Four keys to building your sexual harassment claim

Sexual harassment pervades the American workforce. Every day, men and women go to work with the expectation that they will be free to perform their duties in a safe environment where they are protected and supported. Every day, many of those men and women are left disappointed, shamed, embarrassed, and financially harmed.

If you’re in that situation after being subjected to sexual harassment, then you might be wondering what you can do to find accountability. A lawsuit could help you obtain that outcome while also assisting you in recovering compensation, but these cases are often aggressively fought against. This means that you need to know what you can do to better bring the fight to your employer, amplify your voice, and maximize your chances of achieving a favorable outcome.

Building your sexual harassment case

Regardless of how obvious the sexual harassment that you were subjected to may seem, you have to be thorough and detailed in the presentation of your case. This means that you have to be diligent in building your case. Here are some things that you can do now to ensure that you have the best case possible moving forward:

  • Identify and talk to witnesses: This is a basic first step, but it’s an important one that you shouldn’t overlook. There are probably a number of co-workers who have seen the harassment to which you’ve been subjected, and they may have been subjected to similar treatment. This testimony can be powerful in your sexual harassment claim, especially if the behavior in question was prevalent and had been brought to your employer’s attention previously.
  • Write down experiences shortly after they occur: Our memories tend to get fuzzy over time, which can be a disservice to you and your claim when it comes to recounting instances of sexual harassment. That’s why it’s best to write down every incident of sexual harassment shortly after it occurs. The more detail you can provide, the more compelling your case will be. The same holds true in regard to your communications with your employer. You want to be able to paint a picture of how your employer responded to your complaints of sexual harassment, as this could be key to your case.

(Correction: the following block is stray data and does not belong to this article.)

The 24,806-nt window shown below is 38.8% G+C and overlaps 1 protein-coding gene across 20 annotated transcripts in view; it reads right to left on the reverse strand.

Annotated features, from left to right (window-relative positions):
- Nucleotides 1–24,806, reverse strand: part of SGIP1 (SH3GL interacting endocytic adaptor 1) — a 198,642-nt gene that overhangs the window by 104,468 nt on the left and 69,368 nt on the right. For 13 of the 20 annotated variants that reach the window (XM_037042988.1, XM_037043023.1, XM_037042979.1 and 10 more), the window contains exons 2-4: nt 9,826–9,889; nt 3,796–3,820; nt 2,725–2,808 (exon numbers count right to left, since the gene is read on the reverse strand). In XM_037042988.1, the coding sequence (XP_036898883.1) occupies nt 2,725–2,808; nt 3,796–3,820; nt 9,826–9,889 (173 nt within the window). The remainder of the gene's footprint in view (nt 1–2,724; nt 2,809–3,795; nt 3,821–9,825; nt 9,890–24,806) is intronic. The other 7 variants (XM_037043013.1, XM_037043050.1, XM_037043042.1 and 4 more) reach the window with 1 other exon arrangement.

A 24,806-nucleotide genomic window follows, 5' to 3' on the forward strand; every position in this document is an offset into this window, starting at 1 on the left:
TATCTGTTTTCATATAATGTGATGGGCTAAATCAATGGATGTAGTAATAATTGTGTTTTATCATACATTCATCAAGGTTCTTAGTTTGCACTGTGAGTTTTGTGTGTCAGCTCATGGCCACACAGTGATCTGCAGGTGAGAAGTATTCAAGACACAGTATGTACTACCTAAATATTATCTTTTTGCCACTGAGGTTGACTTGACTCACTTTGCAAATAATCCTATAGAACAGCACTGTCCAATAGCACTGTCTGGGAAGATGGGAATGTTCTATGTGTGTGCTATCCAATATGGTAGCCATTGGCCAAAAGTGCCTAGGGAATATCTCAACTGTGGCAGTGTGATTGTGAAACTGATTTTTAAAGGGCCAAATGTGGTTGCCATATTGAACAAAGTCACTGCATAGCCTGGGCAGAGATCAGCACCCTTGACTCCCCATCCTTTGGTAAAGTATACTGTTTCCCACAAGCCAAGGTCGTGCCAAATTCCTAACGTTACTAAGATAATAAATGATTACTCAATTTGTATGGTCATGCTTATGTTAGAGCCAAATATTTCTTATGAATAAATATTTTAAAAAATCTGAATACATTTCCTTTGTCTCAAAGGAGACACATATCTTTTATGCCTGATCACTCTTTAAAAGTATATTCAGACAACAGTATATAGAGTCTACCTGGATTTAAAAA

• Build up your employment record: In most sexual harassment cases, the employer claims that it made an adverse employment decision not out of retaliation, but rather due to the employee’s poor work performance. Therefore, you should do everything you can to counter that argument, including retaining your work appraisals, keeping emails that praise your work performance, and building up a strong attendance record.
  • Prepare yourself to hold strong: As you pursue a sexual harassment and/or retaliation claim, you need to be prepared to have your character attacked and your claim minimized by the other side. This can be emotionally draining, and it might make it all the more tempting to take a settlement offer. But you need to stay strong if you want to find accountability to the fullest extent possible. Prepare yourself for the emotional burden and know when a settlement offer isn’t in your best interests.

Do you need an ally on your side?

The fight to bring sexual harassment to an end in your workplace can be a lonely endeavor. But your fight in the courtroom doesn’t have to be. Employment attorneys who are experienced in this area of the law stand ready to help you amplify your voice and fight for the compensation that you need and deserve. If you’d like to learn more about how to go about doing that, then please continue to browse our website to see what we have to offer.

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